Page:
In the recent case of Knepper v. Rite Aid Corp., — F.3d — (3d Cir. 2012), the Third Circuit Court of Appeals joined the Second, Seventh, Ninth and D.C. Circuits in holding that Fair Labor Standards Act (“FLSA”) collective actions and state law class actions are not inherently incompatible. While at first glance the decision may seem significant, in actuality, it is not a change in controlling law, but rather, reaffirms and clarifies existing and well established case law.
The FLSA provides, among things, that employers must pay minimum wages and overtime to non-exempt employees. In many respects the FLSA overlaps with state wage and hour laws. As a result, in actions alleging violations of the FLSA, plaintiffs’ counsel also often assert claims for alleged violations of comparable state laws. These actions can be filed on behalf of the named plaintiffs individually and as representatives for similarly situated individuals – i.e., a class action for the state law claims and a collective action for FLSA claims. Such combined actions are called “dual” or “hybrid” actions.
Because of the original jurisdiction vested with the federal courts over FLSA claims, these dual-actions are filed in the federal district courts. In so doing, plaintiffs ask the district court to exercise supplemental jurisdiction over the state law claims, which allows the courts to hear cases over which they do not have original jurisdiction. Federal district courts can exercise supplemental jurisdiction where the state law claims are part of the same case or controversy as the claims of original federal question jurisdiction. 28 U.S.C. §1367. As explained by the Third Circuit, in determining the propriety of supplemental jurisdiction, “[t]he issue is whether there is a ‘common nucleus of operative fact’ and whether the claims are part of the ‘same case or controversy under Article III.’” DeAsencio v. Tyson Foods, Inc., 342 F.3d 301, 308 (3d Cir. 2003)(quoting In re Prudential, 148 F.2d at 303 (3d Cir. 1998)).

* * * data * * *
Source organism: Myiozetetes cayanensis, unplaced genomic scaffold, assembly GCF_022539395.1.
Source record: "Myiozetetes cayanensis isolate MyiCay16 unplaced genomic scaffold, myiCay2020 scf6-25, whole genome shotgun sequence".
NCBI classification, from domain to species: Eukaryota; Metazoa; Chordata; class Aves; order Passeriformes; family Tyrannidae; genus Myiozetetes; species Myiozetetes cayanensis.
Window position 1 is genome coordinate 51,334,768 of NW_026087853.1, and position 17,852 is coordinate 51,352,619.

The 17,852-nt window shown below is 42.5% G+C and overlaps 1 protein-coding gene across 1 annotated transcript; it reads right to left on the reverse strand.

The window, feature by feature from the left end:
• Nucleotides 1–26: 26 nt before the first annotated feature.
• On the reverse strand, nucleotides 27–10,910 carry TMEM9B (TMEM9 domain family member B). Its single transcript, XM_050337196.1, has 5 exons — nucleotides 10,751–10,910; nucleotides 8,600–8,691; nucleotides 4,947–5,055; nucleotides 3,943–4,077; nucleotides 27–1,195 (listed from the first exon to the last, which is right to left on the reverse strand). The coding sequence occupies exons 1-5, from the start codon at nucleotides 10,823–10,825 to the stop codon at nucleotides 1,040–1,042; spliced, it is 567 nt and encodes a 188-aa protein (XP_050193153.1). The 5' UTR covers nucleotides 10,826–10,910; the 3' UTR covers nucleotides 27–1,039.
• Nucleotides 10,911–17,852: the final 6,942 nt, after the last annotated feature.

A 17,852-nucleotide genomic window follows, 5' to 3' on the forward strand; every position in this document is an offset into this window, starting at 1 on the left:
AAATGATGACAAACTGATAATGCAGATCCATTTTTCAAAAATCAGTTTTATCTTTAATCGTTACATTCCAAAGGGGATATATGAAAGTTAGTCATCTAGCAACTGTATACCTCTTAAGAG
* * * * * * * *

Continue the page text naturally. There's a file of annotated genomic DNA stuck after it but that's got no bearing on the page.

There are, however, inherent differences in how a federal or state law class action works compared to the FLSA equivalent, which is termed a collective action. In a class action, similarly situated individuals are automatically members of the class, unless they opt-out of the class. By contrast, in a FLSA collective action, individuals must affirmatively opt-in to be members of the collective. Depending on the circumstances, this can create a disproportionate number of members between a FLSA collective and a state law class. As a result, defense counsel will sometimes ask a district court to refuse to exercise supplemental jurisdiction over state law claims in a dual action, relying upon 28 U.S.C. §1367(c).
Under 28 U.S.C. §1367(c)(2), a district court may decline to exercise supplemental jurisdiction when, among other reasons, “the claim substantially predominates over the claim or claims over which the district court has original jurisdiction[.]” In DeAsencio, the Third Circuit recognized that due to the differences between a FLSA opt-in collective and a state law opt-out class that “the disparity in numbers of similarly situated plaintiffs may be so great that it becomes dispositive [of predomination] by transforming the action to a substantial degree, by causing the federal tail represented by a comparatively small number of plaintiffs to wag what is in substance a state dog.” DeAsencio, 342 F.3d at 311. Thus, the DeAscencio court directed district courts “faced with the prospect of dual certification of a FLSA class and a state-law based class to determine, on a case-by-case basis, whether to exercise supplemental jurisdiction over such state law claims.” White v. Rick Bus Co., 743 F.Supp.2d 380, 385 (D.N.J. 2010)(citing DeAsencio, 342 F.3d at 312).
Some district courts have misinterpreted DeAsencio to stand for the proposition that dual actions are always “inherently incompatible” and automatically barred. That was the issue in Knepper, where the district court held that the state law class action was inherently incompatible with the FLSA collective. On appeal, however, the Third Circuit rejected that notion, stating that “we disagree with the conclusion that jurisdiction over an opt-out class action based on state-law claims that parallel the FLSA is inherently incompatible with the FLSA’s opt-in procedure.” Knepper at *8.
Although Knepper is the first time that the Third Circuit joined other Circuit Courts in expressly rejecting an inherent incompatibility argument, Knepper does not change the law. Rather, Knepper clarifies what the Third Circuit already held in De Asencio, namely that the propriety of dual certification must be determined “on a case by case basis” to determine whether dual certification is consistent with Article III jurisdiction of the district courts. Knepper at * 8 DeAsencio, 342 F.3d at 312.